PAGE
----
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How dynamic asset allocation funds are ideal for those who worry about market volatility

May 24, 2019 by Anirudh Dar

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While equity is the best performing asset class in the long term, it is also one of the most volatile asset classes. A big stock market crash can wipe out several years of the investor’s accumulated gains. Fixed income (debt), on the other hand, is more stable but gives lower returns. Investors should give a lot of importance to asset allocation in order to protect their portfolio from downside market risks and at the same time, achieve their long term objectives.

Hybrid mutual funds are great tax efficient investment options for investors to get optimal asset allocation in their investment portfolios. There are several types of hybrid mutual funds ranging from aggressive equity oriented hybrid funds (earlier known as Balanced Funds), which maintain a high equity exposure (65 – 80%) to conservative debt oriented hybrid funds, which have low equity exposures (10 – 25%). While aggressive hybrid funds can give high returns in the long term, they are also exposed to high volatility (albeit lower than pure equity funds). On the other hand, conservative hybrid funds provide considerable downside protection (due to high fixed income exposure) in volatile markets, the returns are lower.

Read what are Hybrid Aggressive Funds

Dynamic Asset Allocation Funds, also known as Balanced Advantage Funds which actively manage equity and fixed income exposures depending on market movements, are ideal investment options for investors who want good returns and at the same time, desire stability in their portfolios.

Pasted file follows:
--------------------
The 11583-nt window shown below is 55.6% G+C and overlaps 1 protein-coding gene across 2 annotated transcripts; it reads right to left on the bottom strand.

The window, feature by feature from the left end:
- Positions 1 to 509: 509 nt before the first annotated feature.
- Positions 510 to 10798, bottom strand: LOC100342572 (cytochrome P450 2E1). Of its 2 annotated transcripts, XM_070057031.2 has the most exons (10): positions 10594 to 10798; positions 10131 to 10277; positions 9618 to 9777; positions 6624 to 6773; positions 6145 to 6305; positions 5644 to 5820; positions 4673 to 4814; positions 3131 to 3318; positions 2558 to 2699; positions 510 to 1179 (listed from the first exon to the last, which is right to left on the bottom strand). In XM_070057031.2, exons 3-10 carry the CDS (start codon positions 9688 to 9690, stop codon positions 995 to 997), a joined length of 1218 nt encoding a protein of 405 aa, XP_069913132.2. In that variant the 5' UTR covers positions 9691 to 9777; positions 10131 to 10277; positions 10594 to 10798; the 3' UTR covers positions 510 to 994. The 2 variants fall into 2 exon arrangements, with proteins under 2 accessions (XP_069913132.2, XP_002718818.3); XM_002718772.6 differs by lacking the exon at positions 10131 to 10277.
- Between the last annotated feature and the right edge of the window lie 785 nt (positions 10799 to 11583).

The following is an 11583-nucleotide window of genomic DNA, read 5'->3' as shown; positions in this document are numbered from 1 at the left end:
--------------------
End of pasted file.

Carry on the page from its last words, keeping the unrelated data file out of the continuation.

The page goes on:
If equity valuations are high, during stock market rallies, dynamic asset allocation fund rebalances its asset allocation by decreasing its equity exposure and increasing its fixed income exposure. Dynamic asset allocation lowers the risk profile of the fund – limits downside risk in volatile markets. If equity valuations are low, during market corrections,these funds increase their equity exposure and lower fixed income exposure. The active equity exposure as per dynamic asset allocation models can range from 30% to 80%, depending on the prevailing market conditions.

How Dynamic Asset Allocation Funds work?

Dynamic Asset Allocation Funds or Balanced Advantage Funds essentially work on the age old investing principle of “buying low and selling high”, in other words these funds will buy stocks (and sell fixed income securities / bonds) when stock prices are low and sell stocks (and buy fixed income securities / bonds) when stock prices are high. Different Balanced Advantage Funds use different dynamic asset allocation models, but the underlying principle in all are “buying low and selling high”.

Some Dynamic Asset Allocation Funds use Price to Earnings ratio (P/E ratio) or Price to Book ratio (P/B ratio) of Nifty / other indices to determine asset allocation based on a specific mathematical models developed by the respective AMCs.When the stock market rallies, stock prices usually races ahead of earnings growth – this causes the P/E ratio to increase, in other words, valuations get expensive. Stock prices may continue to rally as long as earnings growth expectations are good. When the earnings growth slows down due to economic downturn, stocks look risky and investors dump them to invest in safer assets like Government bonds,causing stock prices to crash and losses to equity investors.

A dynamic asset allocation fund continuously rebalances its asset allocation from equity to debt when market rises and P/E or P/B ratio gets richer. When the P/E ratio is at a high, during market peaks the asset allocation of these funds is heavily skewed towards fixed income. As a result when the market crashes, the downside risk is limited.